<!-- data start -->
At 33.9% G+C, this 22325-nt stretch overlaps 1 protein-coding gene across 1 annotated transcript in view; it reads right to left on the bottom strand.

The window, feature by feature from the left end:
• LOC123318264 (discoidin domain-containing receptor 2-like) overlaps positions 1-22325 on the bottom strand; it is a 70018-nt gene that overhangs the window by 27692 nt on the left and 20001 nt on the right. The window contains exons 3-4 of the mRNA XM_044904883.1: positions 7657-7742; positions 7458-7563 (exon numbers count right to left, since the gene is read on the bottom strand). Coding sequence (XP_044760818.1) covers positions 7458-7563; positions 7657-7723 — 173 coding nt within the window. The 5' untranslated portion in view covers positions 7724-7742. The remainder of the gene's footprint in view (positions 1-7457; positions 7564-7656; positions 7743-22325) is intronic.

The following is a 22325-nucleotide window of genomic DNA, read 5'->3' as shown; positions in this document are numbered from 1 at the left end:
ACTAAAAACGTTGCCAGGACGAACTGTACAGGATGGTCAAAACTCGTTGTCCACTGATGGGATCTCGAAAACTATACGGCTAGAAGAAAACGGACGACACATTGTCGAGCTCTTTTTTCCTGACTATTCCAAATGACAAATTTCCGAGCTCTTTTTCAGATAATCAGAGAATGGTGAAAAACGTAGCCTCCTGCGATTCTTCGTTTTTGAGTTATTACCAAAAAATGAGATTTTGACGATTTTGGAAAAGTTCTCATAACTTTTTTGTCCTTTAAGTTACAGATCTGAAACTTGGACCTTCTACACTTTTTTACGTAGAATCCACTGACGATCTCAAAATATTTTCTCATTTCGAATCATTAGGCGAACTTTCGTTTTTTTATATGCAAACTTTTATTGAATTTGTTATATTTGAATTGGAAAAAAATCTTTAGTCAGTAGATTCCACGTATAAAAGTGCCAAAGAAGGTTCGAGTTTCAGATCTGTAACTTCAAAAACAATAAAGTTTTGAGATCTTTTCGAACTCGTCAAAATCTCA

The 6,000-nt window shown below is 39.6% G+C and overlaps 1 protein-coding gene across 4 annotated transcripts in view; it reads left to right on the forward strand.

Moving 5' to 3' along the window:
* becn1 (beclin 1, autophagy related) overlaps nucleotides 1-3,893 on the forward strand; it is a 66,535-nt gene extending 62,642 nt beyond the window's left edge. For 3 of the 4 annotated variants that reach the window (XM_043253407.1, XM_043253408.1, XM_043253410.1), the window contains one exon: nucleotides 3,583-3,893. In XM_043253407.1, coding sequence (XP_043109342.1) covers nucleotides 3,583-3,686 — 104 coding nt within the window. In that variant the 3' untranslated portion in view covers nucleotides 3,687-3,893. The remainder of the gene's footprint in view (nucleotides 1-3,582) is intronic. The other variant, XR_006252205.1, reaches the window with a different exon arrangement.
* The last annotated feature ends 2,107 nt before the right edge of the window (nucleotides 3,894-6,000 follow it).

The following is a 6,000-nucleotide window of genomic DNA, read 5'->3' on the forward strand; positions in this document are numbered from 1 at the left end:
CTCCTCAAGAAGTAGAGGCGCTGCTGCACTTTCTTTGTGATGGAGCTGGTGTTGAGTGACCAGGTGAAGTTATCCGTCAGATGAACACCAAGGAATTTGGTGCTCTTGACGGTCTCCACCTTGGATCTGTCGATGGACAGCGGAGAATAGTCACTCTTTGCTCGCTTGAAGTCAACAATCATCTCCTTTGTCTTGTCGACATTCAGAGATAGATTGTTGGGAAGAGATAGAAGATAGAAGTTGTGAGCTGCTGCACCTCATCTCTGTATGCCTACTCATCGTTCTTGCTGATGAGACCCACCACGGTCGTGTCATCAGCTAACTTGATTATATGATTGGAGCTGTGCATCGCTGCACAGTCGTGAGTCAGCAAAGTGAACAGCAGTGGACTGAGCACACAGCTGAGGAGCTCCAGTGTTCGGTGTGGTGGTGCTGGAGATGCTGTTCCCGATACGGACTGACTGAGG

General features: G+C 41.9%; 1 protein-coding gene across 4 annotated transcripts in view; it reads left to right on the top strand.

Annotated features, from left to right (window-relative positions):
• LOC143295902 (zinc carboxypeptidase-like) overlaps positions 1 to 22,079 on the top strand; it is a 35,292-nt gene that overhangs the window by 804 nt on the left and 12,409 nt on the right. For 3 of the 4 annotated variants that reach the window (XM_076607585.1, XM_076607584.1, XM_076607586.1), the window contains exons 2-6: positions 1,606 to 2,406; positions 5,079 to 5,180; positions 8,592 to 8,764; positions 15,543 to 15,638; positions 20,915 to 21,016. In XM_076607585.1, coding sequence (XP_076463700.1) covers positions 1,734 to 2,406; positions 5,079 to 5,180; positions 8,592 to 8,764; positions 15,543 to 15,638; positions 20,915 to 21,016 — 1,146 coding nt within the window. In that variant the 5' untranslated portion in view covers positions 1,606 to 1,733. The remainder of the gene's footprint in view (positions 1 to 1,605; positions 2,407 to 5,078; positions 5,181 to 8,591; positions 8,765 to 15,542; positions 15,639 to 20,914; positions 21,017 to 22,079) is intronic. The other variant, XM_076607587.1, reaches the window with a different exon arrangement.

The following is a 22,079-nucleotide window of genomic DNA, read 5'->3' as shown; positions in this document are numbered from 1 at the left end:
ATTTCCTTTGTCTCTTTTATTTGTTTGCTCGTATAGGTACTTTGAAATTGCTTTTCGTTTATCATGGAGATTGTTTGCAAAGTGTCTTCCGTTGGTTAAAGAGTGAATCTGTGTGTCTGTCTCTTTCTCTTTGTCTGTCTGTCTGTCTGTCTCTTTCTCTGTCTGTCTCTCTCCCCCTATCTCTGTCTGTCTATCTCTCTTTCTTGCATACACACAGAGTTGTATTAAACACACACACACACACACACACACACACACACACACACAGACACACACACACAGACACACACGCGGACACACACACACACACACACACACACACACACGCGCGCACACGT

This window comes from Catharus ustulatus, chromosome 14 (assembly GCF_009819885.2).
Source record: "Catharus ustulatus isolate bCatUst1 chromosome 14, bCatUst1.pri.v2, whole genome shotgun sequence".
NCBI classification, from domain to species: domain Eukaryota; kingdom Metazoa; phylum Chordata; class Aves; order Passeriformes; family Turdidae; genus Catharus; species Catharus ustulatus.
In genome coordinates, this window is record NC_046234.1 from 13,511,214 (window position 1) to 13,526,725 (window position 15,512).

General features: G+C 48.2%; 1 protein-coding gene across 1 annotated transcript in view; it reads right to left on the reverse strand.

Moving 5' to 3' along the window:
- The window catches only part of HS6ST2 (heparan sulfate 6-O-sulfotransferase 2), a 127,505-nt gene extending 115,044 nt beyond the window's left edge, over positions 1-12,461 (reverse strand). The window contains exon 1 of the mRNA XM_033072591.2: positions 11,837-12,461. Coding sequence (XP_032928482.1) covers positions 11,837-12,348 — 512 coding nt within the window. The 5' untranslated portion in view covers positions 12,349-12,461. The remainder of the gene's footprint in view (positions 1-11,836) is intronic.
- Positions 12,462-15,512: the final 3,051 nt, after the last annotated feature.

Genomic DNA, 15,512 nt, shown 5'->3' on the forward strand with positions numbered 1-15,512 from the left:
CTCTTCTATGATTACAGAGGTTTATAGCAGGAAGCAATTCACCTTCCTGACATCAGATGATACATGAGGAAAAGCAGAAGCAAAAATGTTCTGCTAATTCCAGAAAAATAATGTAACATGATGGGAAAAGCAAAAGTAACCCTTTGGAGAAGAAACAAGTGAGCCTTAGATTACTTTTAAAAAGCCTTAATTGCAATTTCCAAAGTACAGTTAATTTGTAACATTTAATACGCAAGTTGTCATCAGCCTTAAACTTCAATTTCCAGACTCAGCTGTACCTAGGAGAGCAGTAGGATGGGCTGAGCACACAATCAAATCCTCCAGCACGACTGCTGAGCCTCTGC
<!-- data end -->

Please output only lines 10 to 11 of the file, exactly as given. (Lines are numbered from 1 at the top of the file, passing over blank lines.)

The following is a 6,000-nucleotide window of genomic DNA, read 5'->3' on the forward strand; positions in this document are numbered from 1 at the left end:
CTCCTCAAGAAGTAGAGGCGCTGCTGCACTTTCTTTGTGATGGAGCTGGTGTTGAGTGACCAGGTGAAGTTATCCGTCAGATGAACACCAAGGAATTTGGTGCTCTTGACGGTCTCCACCTTGGATCTGTCGATGGACAGCGGAGAATAGTCACTCTTTGCTCGCTTGAAGTCAACAATCATCTCCTTTGTCTTGTCGACATTCAGAGATAGATTGTTGGGAAGAGATAGAAGATAGAAGTTGTGAGCTGCTGCACCTCATCTCTGTATGCCTACTCATCGTTCTTGCTGATGAGACCCACCACGGTCGTGTCATCAGCTAACTTGATTATATGATTGGAGCTGTGCATCGCTGCACAGTCGTGAGTCAGCAAAGTGAACAGCAGTGGACTGAGCACACAGCTGAGGAGCTCCAGTGTTCGGTGTGGTGGTGCTGGAGATGCTGTTCCCGATACGGACTGACTGAGG